Groundhog Day? The strange case of sociology, race and 'science'

Skinner, David (2007) Groundhog Day? The strange case of sociology, race and 'science'. Sociology. ISSN 0038-0385

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Abstract

Discussion of the natural sciences had a foundational role in the development of the sociology of race and racism, underpinning the claim that races should, if at all, be studied as social rather than natural phenomena. Whatever its strengths, the position on race and science that sociologists established had important limitations both as an account of science and society and as a solution to sociological problems. These limitations have been thrown into sharp relief by new forms of biological knowledge and practice that have the potential to disorder and reorder categories, disciplinary boundaries and the politics of difference. These developments require sociologists to rethink how they engage with academic and public discussion of race and biology.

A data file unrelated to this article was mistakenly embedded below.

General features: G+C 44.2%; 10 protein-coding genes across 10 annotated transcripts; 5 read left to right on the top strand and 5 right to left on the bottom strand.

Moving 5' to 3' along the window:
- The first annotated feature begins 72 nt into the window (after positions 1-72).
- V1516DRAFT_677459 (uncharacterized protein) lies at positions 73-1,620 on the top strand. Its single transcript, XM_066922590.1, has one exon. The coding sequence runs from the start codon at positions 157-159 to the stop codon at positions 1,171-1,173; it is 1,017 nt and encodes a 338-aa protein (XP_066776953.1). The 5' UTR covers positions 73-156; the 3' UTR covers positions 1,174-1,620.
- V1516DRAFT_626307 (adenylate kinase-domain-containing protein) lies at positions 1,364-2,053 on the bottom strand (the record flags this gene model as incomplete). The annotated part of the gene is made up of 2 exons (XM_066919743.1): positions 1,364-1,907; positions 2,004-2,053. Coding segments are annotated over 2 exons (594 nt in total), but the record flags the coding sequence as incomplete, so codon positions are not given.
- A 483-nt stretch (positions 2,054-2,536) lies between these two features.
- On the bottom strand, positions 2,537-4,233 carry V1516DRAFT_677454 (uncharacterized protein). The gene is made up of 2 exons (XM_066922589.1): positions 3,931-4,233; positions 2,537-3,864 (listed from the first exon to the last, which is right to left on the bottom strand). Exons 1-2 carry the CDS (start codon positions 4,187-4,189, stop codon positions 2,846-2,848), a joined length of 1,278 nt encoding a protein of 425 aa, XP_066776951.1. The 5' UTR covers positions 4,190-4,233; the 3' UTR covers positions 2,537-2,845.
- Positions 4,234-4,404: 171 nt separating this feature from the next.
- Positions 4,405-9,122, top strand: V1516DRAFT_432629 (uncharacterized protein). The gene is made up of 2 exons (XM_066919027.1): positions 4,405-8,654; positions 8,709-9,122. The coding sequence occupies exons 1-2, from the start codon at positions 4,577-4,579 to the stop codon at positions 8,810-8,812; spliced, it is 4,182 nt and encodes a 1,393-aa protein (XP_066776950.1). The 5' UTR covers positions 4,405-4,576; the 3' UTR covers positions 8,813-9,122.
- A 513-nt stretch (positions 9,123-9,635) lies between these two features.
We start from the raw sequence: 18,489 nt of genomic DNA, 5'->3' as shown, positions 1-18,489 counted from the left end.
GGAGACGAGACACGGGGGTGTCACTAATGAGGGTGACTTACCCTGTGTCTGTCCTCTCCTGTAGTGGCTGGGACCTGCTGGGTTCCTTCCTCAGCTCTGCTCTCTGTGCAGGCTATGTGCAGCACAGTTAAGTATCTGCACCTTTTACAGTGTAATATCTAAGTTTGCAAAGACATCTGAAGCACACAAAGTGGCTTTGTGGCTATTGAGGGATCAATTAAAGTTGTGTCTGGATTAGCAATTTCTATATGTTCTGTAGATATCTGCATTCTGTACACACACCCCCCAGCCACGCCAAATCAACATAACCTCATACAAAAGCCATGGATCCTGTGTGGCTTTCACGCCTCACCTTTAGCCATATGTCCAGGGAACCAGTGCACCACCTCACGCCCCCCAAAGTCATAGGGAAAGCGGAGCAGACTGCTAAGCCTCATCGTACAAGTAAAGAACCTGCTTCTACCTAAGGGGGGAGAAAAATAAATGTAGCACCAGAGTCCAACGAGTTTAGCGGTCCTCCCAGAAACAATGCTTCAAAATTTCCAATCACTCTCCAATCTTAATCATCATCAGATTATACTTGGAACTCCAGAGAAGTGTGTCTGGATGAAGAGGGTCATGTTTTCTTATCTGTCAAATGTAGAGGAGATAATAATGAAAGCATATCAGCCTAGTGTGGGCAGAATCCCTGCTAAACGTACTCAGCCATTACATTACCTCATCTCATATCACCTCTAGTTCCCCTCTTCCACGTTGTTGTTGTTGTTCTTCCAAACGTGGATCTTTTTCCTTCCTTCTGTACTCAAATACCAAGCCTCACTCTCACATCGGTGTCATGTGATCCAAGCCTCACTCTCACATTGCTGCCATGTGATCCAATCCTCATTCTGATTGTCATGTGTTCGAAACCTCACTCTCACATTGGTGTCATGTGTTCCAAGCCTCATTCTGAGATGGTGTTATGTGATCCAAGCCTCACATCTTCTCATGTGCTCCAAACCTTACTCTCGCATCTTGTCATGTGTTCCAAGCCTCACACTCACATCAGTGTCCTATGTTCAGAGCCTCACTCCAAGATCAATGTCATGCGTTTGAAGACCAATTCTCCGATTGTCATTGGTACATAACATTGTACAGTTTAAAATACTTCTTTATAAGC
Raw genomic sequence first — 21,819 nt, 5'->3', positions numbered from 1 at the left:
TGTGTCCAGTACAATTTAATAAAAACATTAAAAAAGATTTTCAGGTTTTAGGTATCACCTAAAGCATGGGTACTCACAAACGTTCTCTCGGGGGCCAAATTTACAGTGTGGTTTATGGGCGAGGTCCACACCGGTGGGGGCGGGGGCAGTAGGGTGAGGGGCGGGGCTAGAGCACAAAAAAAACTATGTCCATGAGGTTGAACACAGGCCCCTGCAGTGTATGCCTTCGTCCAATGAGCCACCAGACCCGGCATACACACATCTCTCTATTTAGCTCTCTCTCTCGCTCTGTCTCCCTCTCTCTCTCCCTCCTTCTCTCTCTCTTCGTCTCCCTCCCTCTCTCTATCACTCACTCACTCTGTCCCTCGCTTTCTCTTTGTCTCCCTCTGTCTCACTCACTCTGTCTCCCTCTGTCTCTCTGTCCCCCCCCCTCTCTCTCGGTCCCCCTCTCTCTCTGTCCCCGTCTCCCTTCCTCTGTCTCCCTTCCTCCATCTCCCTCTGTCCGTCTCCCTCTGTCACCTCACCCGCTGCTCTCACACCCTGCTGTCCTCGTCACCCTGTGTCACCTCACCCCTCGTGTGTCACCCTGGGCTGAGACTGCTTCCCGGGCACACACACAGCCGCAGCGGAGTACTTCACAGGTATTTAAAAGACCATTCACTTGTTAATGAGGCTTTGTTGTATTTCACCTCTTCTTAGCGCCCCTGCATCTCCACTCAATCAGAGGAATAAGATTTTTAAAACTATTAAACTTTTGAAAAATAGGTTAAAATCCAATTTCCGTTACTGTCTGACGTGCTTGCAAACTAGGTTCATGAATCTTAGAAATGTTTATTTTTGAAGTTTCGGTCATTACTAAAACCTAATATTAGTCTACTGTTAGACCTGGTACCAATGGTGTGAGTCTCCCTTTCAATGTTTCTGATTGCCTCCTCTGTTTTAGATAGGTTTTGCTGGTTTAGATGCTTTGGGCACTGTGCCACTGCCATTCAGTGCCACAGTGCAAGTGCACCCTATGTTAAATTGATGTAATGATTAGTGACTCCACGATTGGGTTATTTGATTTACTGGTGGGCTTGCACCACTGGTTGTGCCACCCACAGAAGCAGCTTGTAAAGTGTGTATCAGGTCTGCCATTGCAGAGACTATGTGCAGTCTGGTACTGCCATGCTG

Item Type: Journal Article
Additional Information: Citation: Skinner, D., 2007. Groundhog Day? The strange case of sociology, race and `science'. Sociology, 41(5), pp.931-943..
Faculty: Faculty of Arts, Law & Social Sciences
Depositing User: Mr I Walker
Date Deposited: 07 Dec 2010 12:28
Last Modified: 07 Jul 2016 12:49
URI: http://arro.anglia.ac.uk/id/eprint/117279

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